I bought a really good graphic novel version of the jungle at Strands a few weeks ago. Winds up that the illustrator is Mad Magazine alum, Peter Kuper. Then on Saturday while tossing a stack of unread NY Times the Sunday Book Review slips out and there's an article about two new books on Upton Sinclair. The beginning excerpt by David Thomson: "A hundred years ago, an American writer hurled these words at the world: " 'Bubbly Creek' is an arm of the Chicago River, and forms the southern boundary of the yards; all the drainage of the square mile of packing house empties into it, so that it is really a great open sewer a hundred or two feet wide. One long arm of it is blind, and the filth stays there forever and a day. The grease and chemicals that are poured into it undergo all sorts of strange transformations, which are the cause of its name; it is constantly in motion, as if huge fish were feeding in it, or great leviathans were disporting themselves in its depths. Bubbles of carbonic acid gas will rise to the surface and burst, and make rings two or three feet wide. Here and there the grease and filth have caked solid, and the creek looks like a bed of lava; chickens walk about on it, feeding, and many times an unwary stranger has started to stroll across, and vanished temporarily." The substantive finish: "But the real thing about "The Jungle" is the way Sinclair saw the vicious link between "them" and "us," a dramatic paranoia straight from Dickens. If Sinclair were here today, I'd send him to the San Joaquin Valley, where vegetables fit for Hockney and every farmers' market are produced through dire exploitation. I'd urge him to go to Salinas, John Steinbeck's hometown, where the public libraries nearly closed recently for lack of funding and where the prospects for Hispanics who work the valley are expatriation, gang warfare, a broken back in the sun and the chemicals or . . . the American dream.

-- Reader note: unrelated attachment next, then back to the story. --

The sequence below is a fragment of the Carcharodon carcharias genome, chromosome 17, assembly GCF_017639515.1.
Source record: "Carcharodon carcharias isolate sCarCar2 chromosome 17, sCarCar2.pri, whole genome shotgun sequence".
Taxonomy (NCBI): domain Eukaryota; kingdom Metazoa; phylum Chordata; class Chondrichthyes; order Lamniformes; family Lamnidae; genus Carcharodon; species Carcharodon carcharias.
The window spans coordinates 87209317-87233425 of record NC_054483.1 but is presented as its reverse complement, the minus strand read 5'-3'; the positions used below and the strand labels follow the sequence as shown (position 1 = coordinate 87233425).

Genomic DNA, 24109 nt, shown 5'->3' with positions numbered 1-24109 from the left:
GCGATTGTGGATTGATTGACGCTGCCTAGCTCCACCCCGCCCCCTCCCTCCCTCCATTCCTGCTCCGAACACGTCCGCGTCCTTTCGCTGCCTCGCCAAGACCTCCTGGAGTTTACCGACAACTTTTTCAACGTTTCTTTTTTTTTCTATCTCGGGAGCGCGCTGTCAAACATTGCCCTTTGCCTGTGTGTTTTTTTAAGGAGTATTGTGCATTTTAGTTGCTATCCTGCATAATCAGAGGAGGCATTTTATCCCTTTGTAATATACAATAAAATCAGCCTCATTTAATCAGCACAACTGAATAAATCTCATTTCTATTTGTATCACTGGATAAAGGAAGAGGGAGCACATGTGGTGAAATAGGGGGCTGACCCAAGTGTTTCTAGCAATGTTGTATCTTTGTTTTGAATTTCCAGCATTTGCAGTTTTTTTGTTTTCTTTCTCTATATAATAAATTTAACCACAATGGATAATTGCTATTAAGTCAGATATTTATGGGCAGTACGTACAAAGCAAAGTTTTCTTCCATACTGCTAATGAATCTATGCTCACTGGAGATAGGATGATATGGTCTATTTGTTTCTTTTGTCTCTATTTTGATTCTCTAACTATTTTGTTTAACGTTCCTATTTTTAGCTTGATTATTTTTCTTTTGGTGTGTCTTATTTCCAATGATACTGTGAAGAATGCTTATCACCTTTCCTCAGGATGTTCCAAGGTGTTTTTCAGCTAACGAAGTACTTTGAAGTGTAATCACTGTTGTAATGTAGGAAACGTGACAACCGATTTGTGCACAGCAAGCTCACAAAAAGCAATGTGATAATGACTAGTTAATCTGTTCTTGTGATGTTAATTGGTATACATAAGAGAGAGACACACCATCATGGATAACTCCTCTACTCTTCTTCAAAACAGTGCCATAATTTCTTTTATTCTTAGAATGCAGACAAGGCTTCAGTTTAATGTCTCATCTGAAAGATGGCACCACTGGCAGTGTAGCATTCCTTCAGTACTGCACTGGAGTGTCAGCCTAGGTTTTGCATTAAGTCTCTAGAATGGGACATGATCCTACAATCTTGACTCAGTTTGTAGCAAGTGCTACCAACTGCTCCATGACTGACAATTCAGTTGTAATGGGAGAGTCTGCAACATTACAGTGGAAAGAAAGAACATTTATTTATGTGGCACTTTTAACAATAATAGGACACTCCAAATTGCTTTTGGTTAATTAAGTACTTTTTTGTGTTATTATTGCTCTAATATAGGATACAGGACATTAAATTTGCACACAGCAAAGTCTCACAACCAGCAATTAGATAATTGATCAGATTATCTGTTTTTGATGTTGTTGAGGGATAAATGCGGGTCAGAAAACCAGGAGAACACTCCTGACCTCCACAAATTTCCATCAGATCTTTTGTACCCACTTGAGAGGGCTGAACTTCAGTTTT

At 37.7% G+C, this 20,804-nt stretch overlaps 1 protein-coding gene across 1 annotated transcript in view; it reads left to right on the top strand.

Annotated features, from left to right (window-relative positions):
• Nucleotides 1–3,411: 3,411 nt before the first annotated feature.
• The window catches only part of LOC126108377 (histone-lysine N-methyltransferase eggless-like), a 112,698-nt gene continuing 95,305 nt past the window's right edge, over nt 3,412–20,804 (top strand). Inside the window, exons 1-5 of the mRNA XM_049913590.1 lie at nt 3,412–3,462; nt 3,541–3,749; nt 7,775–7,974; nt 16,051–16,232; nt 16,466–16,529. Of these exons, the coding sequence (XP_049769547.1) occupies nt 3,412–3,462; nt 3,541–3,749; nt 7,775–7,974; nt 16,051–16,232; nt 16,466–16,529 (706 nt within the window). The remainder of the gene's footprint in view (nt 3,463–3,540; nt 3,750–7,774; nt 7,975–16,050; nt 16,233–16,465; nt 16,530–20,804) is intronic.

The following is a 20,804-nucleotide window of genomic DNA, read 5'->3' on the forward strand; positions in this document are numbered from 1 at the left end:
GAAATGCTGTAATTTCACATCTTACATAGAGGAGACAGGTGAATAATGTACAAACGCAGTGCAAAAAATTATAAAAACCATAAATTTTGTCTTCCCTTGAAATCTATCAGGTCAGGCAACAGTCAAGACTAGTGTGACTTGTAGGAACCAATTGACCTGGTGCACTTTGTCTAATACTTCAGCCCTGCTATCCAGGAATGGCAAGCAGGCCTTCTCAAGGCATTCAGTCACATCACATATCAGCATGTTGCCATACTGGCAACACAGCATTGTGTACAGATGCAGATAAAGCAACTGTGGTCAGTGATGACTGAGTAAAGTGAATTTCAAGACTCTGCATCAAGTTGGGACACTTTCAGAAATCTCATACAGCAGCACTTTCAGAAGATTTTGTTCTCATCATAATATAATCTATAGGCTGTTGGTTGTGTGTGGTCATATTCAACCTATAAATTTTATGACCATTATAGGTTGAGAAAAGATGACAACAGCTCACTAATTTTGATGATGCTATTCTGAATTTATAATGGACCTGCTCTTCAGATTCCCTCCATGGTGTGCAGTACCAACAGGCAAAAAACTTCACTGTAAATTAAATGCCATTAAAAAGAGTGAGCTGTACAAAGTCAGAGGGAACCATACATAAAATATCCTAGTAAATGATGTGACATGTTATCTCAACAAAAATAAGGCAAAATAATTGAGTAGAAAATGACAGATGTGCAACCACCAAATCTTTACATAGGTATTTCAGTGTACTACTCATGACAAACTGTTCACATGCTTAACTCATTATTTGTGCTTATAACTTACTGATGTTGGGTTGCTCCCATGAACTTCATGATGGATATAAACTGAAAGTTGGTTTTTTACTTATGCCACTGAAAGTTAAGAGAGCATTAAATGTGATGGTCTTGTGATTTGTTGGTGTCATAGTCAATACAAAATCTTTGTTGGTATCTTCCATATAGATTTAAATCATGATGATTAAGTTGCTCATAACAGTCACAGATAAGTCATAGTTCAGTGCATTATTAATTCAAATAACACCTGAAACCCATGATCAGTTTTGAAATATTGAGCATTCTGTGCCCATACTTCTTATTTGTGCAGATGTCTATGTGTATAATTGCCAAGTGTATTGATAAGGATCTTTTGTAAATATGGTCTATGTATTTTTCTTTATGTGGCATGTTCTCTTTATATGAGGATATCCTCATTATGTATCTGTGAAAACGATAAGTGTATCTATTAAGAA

There was a period in this country, from the 30's through the 70's, in which government caring seemed to ease away some of the muck. We think of it as the Great Society, and we recall people and politicians who voiced hope for it without irony. It's clearer now that the middle class — the great force that made Dickens's England more benevolent — is in retreat. We are getting back to them and us, in a country that has earned little but shame in its foreign affairs. We are not liked, we are not trusted, we are not respected — and all those shortcomings are eroding our domestic souls. Katrina, that gust of nature, was the rehearsal for the revelation that "they" now have neither the means nor the intent of looking after us. We are on our own, and we may need to find our own Sinclairs." Here's a slide show from part of Kuper's book.Below is part of an imaginative hip hop high school report on the Jungle that I found on Google Video.